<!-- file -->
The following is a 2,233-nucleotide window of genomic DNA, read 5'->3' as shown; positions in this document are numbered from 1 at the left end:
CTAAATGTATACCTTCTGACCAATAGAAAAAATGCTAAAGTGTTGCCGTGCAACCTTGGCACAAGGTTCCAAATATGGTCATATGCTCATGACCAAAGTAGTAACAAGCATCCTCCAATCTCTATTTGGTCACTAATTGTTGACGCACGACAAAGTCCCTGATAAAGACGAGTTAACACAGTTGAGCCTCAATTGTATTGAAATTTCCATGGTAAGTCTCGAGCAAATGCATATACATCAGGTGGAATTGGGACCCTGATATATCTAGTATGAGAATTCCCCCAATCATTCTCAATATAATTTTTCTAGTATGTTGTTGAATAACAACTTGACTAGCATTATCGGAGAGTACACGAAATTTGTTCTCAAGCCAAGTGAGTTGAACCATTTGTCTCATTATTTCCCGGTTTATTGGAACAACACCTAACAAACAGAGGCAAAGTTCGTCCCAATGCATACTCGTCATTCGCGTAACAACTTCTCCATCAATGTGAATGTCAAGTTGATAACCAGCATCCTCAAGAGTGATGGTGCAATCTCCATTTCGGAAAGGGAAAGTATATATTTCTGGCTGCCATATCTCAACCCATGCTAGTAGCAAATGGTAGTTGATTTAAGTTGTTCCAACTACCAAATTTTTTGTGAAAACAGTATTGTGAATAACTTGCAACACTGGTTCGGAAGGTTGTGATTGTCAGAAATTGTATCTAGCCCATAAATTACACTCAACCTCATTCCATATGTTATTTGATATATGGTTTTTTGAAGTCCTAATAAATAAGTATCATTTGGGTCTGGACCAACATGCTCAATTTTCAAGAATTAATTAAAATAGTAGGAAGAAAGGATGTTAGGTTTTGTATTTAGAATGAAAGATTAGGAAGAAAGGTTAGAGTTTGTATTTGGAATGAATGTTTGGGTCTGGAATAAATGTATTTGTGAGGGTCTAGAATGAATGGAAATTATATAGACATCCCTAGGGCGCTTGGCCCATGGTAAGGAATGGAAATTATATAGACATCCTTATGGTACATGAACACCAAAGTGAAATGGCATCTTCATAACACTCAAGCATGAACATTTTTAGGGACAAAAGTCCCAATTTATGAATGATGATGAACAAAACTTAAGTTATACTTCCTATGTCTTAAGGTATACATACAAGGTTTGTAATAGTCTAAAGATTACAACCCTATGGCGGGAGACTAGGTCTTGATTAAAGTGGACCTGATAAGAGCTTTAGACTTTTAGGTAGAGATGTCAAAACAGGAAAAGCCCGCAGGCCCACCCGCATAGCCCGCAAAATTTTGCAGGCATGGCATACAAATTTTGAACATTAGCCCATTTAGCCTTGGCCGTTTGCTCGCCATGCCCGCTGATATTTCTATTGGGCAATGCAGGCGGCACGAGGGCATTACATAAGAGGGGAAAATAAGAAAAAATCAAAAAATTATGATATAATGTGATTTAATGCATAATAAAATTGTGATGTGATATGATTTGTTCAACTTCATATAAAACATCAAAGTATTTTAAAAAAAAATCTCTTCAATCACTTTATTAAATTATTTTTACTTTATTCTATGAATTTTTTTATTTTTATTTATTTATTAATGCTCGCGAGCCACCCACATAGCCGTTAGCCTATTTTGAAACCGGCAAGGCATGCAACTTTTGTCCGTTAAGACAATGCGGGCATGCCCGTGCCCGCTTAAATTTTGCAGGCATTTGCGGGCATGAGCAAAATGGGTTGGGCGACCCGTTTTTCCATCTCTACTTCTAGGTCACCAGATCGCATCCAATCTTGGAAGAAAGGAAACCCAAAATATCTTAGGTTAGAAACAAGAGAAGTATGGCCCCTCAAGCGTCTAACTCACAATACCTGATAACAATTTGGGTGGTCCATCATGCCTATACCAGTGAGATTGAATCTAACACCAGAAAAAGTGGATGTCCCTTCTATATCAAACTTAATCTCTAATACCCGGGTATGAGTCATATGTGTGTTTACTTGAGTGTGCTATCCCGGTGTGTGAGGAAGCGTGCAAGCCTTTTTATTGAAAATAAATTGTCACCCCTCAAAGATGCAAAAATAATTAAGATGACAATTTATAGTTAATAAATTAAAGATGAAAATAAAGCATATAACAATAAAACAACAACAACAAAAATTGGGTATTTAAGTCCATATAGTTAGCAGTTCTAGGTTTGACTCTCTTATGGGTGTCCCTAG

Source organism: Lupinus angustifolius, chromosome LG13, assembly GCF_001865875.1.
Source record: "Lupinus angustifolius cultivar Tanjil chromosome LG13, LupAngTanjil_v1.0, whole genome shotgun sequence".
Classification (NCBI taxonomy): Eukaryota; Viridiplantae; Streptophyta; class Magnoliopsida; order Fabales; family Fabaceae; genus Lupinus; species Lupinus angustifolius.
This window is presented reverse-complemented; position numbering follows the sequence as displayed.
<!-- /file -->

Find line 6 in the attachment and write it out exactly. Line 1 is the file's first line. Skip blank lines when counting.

This window is presented reverse-complemented; position numbering follows the sequence as displayed.